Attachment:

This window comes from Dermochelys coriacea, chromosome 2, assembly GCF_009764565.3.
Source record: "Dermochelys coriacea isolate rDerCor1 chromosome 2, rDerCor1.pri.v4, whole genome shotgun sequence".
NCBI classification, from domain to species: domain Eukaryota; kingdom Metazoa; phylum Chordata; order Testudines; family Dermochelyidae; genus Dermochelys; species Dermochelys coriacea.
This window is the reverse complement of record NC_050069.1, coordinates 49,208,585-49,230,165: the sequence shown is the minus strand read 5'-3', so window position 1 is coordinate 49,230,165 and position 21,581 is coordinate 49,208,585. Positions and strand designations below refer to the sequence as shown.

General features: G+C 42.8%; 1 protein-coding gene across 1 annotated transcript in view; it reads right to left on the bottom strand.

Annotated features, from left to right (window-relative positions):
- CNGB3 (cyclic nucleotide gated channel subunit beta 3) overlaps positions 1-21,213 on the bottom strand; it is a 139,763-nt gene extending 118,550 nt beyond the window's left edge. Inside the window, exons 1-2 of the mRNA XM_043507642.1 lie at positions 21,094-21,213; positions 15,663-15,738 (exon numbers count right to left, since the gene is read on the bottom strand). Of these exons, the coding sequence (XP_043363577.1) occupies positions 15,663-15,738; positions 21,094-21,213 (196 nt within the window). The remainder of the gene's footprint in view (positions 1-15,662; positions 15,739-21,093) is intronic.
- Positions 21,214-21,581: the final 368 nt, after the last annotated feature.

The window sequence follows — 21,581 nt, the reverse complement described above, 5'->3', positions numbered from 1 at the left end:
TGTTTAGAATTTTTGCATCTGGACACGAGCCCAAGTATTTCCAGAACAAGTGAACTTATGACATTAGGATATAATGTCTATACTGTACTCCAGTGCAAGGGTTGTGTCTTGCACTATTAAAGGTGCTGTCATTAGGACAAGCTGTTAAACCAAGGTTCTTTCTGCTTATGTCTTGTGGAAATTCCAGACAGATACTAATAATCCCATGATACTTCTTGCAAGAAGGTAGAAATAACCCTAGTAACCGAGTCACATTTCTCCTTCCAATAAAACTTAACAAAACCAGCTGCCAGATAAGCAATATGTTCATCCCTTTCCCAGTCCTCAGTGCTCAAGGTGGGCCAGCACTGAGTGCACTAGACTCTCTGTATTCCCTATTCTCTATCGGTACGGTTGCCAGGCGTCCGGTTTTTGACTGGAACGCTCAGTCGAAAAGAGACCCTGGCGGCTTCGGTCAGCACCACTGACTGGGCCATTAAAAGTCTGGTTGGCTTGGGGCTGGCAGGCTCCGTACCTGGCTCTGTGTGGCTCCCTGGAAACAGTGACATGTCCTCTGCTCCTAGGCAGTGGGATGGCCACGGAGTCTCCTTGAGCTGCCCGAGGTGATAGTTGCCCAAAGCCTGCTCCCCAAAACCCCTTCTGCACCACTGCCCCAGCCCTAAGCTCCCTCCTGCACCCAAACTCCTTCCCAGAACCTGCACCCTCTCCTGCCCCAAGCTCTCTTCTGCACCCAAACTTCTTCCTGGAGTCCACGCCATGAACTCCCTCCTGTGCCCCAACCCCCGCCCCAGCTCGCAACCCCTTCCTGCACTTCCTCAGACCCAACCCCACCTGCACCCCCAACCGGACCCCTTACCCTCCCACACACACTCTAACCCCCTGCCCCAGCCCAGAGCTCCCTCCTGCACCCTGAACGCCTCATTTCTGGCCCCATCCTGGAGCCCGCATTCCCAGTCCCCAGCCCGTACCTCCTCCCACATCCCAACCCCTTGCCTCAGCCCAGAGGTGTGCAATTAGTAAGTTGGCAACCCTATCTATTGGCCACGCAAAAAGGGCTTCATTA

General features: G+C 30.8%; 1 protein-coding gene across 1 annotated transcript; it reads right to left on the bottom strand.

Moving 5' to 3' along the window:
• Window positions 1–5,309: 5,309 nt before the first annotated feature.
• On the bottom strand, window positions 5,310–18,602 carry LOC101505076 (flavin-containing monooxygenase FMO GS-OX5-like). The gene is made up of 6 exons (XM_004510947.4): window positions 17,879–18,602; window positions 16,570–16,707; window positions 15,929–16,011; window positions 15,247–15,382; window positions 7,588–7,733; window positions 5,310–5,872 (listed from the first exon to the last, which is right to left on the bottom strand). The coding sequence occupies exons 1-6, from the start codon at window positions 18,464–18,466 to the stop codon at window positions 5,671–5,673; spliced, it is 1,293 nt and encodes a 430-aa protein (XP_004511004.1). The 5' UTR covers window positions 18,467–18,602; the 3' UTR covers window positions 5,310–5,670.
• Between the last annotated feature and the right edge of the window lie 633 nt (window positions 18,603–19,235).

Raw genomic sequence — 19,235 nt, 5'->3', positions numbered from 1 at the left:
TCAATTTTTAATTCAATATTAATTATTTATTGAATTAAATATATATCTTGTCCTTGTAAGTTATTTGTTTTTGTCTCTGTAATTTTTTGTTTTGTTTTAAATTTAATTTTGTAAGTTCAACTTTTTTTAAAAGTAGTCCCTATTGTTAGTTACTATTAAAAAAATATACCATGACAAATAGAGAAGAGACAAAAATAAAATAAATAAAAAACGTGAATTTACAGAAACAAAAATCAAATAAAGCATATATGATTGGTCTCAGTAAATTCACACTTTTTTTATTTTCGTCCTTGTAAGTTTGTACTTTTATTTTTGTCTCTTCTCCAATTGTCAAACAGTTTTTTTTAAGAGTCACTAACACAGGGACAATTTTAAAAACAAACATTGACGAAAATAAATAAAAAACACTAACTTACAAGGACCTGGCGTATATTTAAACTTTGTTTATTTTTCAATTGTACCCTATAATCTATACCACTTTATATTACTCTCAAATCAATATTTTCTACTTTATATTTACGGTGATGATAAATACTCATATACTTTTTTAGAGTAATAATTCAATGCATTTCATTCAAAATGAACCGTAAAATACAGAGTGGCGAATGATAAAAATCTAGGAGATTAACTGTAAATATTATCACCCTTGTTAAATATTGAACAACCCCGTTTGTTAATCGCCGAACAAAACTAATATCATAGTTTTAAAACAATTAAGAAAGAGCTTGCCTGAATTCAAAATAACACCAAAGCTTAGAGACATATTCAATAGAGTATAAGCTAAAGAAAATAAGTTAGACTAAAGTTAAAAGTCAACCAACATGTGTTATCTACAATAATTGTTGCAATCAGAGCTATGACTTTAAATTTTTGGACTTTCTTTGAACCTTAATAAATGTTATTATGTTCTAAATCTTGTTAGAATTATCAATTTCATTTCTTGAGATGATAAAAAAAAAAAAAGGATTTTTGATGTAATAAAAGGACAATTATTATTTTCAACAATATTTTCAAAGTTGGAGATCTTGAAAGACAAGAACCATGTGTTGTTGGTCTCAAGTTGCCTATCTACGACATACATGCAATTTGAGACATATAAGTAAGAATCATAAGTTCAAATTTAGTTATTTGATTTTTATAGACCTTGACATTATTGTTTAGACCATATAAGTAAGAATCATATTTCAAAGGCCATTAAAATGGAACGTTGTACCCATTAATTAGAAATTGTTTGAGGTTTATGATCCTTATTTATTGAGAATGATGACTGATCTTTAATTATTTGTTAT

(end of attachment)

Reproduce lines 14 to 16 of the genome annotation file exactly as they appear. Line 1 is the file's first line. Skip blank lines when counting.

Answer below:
• On the bottom strand, window positions 5,310–18,602 carry LOC101505076 (flavin-containing monooxygenase FMO GS-OX5-like). The gene is made up of 6 exons (XM_004510947.4): window positions 17,879–18,602; window positions 16,570–16,707; window positions 15,929–16,011; window positions 15,247–15,382; window positions 7,588–7,733; window positions 5,310–5,872 (listed from the first exon to the last, which is right to left on the bottom strand). The coding sequence occupies exons 1-6, from the start codon at window positions 18,464–18,466 to the stop codon at window positions 5,671–5,673; spliced, it is 1,293 nt and encodes a 430-aa protein (XP_004511004.1). The 5' UTR covers window positions 18,467–18,602; the 3' UTR covers window positions 5,310–5,670.
• Between the last annotated feature and the right edge of the window lie 633 nt (window positions 18,603–19,235).

Raw genomic sequence — 19,235 nt, 5'->3', positions numbered from 1 at the left: